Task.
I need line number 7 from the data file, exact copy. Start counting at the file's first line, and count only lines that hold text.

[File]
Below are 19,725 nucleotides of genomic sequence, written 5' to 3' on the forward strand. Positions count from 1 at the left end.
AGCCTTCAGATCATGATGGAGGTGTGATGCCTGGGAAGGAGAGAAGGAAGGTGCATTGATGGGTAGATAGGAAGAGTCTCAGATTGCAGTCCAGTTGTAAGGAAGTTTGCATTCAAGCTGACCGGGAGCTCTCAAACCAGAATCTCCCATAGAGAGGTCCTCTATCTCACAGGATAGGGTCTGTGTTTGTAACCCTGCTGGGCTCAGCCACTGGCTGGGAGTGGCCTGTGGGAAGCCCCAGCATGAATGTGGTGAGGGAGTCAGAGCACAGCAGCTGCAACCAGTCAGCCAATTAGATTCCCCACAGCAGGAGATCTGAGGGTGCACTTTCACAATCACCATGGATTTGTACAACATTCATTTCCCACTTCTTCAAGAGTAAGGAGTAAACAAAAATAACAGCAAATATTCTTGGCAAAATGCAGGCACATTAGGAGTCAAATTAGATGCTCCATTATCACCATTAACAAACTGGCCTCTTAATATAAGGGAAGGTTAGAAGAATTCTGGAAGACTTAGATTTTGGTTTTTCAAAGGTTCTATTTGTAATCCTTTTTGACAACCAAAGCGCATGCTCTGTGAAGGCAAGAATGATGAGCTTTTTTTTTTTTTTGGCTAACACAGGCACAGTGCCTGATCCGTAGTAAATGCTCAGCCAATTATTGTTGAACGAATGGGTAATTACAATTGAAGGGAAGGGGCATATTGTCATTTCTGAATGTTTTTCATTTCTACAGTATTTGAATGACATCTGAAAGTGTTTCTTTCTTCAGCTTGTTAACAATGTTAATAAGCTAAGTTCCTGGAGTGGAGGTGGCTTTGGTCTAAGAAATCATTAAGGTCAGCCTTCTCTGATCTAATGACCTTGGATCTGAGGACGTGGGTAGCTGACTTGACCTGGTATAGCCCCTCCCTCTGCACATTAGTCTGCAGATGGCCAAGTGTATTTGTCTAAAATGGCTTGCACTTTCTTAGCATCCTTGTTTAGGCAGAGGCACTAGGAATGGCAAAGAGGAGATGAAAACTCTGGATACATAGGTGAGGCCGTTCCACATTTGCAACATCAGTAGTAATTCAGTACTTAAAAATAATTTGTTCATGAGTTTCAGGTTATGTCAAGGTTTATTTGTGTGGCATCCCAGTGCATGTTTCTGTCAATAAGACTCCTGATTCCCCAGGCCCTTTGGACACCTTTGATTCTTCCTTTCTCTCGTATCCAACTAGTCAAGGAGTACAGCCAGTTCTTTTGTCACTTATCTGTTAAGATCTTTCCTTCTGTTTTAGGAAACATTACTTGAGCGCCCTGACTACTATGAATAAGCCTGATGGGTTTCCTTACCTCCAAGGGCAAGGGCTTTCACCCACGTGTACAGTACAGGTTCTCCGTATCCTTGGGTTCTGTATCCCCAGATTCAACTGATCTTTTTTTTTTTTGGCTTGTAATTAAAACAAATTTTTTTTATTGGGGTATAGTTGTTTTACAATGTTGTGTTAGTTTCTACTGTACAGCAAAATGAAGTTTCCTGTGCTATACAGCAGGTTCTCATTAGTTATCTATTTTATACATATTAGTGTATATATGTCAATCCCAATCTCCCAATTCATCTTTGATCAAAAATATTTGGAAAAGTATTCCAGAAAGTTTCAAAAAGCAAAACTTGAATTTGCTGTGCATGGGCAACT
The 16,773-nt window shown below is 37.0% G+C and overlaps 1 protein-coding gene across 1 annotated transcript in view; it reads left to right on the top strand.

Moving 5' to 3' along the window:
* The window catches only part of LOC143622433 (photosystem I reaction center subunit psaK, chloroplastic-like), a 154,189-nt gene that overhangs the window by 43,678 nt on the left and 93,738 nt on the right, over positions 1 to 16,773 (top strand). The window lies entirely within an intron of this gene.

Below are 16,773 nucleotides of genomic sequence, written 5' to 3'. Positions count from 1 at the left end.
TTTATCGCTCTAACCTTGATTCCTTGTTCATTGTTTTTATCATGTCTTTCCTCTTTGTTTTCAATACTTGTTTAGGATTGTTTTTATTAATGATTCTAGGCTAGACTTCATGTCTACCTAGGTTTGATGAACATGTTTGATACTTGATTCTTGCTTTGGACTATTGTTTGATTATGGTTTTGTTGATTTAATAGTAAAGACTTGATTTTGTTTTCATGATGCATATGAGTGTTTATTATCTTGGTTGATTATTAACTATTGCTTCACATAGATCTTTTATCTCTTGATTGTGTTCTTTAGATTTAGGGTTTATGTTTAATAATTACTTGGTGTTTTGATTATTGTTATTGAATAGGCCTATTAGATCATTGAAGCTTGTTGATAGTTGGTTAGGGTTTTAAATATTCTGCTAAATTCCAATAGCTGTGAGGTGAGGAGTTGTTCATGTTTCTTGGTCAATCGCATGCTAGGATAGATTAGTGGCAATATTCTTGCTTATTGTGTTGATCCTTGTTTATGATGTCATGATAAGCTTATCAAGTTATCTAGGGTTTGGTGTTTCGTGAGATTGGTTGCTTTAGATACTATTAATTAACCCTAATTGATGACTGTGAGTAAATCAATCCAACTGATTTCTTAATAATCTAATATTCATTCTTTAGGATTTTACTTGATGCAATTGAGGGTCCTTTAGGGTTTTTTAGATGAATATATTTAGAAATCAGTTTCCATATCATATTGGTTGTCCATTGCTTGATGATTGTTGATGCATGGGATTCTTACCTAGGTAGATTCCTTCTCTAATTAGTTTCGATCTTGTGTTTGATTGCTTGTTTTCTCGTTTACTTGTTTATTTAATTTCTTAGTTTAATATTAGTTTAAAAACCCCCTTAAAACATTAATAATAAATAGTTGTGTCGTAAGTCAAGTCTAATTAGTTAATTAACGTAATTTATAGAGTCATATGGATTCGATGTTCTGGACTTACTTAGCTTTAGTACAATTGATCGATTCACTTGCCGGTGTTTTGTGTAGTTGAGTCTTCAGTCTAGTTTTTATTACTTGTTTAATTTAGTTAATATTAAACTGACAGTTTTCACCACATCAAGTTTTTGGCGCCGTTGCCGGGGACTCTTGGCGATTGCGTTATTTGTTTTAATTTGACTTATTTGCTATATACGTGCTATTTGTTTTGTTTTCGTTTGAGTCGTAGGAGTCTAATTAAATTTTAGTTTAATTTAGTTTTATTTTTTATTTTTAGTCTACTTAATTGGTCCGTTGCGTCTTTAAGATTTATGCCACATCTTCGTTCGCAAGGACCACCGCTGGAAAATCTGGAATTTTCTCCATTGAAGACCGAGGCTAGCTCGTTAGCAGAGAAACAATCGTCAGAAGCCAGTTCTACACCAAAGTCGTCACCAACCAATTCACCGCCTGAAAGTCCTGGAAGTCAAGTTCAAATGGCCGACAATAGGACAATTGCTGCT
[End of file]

TTTATCGCTCTAACCTTGATTCCTTGTTCATTGTTTTTATCATGTCTTTCCTCTTTGTTTTCAATACTTGTTTAGGATTGTTTTTATTAATGATTCTAGGCTAGACTTCATGTCTACCTAGGTTTGATGAACATGTTTGATACTTGATTCTTGCTTTGGACTATTGTTTGATTATGGTTTTGTTGATTTAATAGTAAAGACTTGATTTTGTTTTCATGATGCATATGAGTGTTTATTATCTTGGTTGATTATTAACTATTGCTTCACATAGATCTTTTATCTCTTGATTGTGTTCTTTAGATTTAGGGTTTATGTTTAATAATTACTTGGTGTTTTGATTATTGTTATTGAATAGGCCTATTAGATCATTGAAGCTTGTTGATAGTTGGTTAGGGTTTTAAATATTCTGCTAAATTCCAATAGCTGTGAGGTGAGGAGTTGTTCATGTTTCTTGGTCAATCGCATGCTAGGATAGATTAGTGGCAATATTCTTGCTTATTGTGTTGATCCTTGTTTATGATGTCATGATAAGCTTATCAAGTTATCTAGGGTTTGGTGTTTCGTGAGATTGGTTGCTTTAGATACTATTAATTAACCCTAATTGATGACTGTGAGTAAATCAATCCAACTGATTTCTTAATAATCTAATATTCATTCTTTAGGATTTTACTTGATGCAATTGAGGGTCCTTTAGGGTTTTTTAGATGAATATATTTAGAAATCAGTTTCCATATCATATTGGTTGTCCATTGCTTGATGATTGTTGATGCATGGGATTCTTACCTAGGTAGATTCCTTCTCTAATTAGTTTCGATCTTGTGTTTGATTGCTTGTTTTCTCGTTTACTTGTTTATTTAATTTCTTAGTTTAATATTAGTTTAAAAACCCCCTTAAAACATTAATAATAAATAGTTGTGTCGTAAGTCAAGTCTAATTAGTTAATTAACGTAATTTATAGAGTCATATGGATTCGATGTTCTGGACTTACTTAGCTTTAGTACAATTGATCGATTCACTTGCCGGTGTTTTGTGTAGTTGAGTCTTCAGTCTAGTTTTTATTACTTGTTTAATTTAGTTAATATTAAACTGACAGTTTTCACCACATCAAGTTTTTGGCGCCGTTGCCGGGGACTCTTGGCGATTGCGTTATTTGTTTTAATTTGACTTATTTGCTATATACGTGCTATTTGTTTTGTTTTCGTTTGAGTCGTAGGAGTCTAATTAAATTTTAGTTTAATTTAGTTTTATTTTTTATTTTTAGTCTACTTAATTGGTCCGTTGCGTCTTTAAGATTTATGCCACATCTTCGTTCGCAAGGACCACCGCTGGAAAATCTGGAATTTTCTCCATTGAAGACCGAGGCTAGCTCGTTAGCAGAGAAACAATCGTCAGAAGCCAGTTCTACACCAAAGTCGTCACCAACCAATTCACCGCCTGAAAGTCCTGGAAGTCAAGTTCAAATGGCCGACAATAGGACAATTGCTGCT